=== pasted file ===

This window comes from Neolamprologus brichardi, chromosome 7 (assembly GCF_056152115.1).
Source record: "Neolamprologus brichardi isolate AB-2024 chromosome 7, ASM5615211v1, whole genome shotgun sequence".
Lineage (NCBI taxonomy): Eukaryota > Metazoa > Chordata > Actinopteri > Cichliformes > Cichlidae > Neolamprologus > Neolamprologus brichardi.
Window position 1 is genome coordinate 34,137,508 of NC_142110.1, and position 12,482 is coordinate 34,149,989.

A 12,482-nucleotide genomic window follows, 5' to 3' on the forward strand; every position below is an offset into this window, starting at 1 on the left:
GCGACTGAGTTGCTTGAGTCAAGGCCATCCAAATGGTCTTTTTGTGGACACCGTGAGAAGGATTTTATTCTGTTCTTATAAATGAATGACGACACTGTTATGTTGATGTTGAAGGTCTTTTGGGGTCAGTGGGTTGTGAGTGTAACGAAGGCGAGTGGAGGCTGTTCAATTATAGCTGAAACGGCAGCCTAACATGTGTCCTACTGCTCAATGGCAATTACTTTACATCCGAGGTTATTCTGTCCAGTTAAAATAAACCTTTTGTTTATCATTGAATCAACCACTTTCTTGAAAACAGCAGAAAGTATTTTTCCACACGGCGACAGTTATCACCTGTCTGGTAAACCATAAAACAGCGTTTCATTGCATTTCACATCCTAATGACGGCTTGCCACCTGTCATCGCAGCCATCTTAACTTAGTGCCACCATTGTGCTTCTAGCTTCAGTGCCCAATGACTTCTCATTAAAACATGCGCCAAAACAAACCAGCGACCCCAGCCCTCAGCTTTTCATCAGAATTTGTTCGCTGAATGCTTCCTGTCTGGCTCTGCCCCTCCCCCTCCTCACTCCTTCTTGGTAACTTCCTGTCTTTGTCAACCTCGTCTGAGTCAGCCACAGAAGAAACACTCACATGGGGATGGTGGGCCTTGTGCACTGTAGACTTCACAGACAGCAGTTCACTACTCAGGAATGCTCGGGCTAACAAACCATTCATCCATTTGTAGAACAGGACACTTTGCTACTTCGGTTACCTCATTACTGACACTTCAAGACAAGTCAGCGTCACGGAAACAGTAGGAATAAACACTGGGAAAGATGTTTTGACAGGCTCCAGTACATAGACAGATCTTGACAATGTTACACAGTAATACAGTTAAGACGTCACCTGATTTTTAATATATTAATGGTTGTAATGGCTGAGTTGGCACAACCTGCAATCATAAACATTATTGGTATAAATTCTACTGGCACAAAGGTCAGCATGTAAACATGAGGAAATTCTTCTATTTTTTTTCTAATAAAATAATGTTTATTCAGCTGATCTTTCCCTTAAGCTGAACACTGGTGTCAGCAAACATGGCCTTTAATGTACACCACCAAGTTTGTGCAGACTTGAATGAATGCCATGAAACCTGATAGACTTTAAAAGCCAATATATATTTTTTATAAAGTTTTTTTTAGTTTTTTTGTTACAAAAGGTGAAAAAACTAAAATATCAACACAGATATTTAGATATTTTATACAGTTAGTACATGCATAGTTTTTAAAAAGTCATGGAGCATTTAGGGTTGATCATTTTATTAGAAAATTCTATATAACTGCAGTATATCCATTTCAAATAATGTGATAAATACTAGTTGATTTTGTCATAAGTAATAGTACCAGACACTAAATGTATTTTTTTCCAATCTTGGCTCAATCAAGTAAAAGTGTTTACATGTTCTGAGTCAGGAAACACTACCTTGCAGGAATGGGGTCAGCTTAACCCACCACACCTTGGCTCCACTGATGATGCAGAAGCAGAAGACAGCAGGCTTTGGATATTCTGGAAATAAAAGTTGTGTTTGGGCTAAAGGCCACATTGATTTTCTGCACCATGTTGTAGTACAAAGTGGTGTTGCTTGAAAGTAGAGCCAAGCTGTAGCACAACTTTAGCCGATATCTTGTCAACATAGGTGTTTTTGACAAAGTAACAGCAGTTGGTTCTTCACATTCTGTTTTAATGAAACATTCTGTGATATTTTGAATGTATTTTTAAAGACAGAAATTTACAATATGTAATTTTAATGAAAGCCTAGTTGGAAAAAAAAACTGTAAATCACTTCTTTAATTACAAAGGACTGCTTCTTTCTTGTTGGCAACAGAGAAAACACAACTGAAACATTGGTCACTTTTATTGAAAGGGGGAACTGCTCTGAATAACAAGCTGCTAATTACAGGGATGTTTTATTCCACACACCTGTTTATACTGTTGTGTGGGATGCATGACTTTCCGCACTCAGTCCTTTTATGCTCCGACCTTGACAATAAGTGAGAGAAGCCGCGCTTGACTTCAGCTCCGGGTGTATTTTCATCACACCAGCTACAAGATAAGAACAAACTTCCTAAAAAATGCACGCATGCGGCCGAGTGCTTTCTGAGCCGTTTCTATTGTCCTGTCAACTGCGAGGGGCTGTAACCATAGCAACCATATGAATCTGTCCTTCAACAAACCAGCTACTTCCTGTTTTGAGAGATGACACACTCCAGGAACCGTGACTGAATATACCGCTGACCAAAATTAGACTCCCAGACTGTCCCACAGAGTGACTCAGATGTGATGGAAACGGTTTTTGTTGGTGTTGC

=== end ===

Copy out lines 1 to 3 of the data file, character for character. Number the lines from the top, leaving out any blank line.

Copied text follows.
This window comes from Neolamprologus brichardi, chromosome 7 (assembly GCF_056152115.1).
Source record: "Neolamprologus brichardi isolate AB-2024 chromosome 7, ASM5615211v1, whole genome shotgun sequence".
Lineage (NCBI taxonomy): Eukaryota > Metazoa > Chordata > Actinopteri > Cichliformes > Cichlidae > Neolamprologus > Neolamprologus brichardi.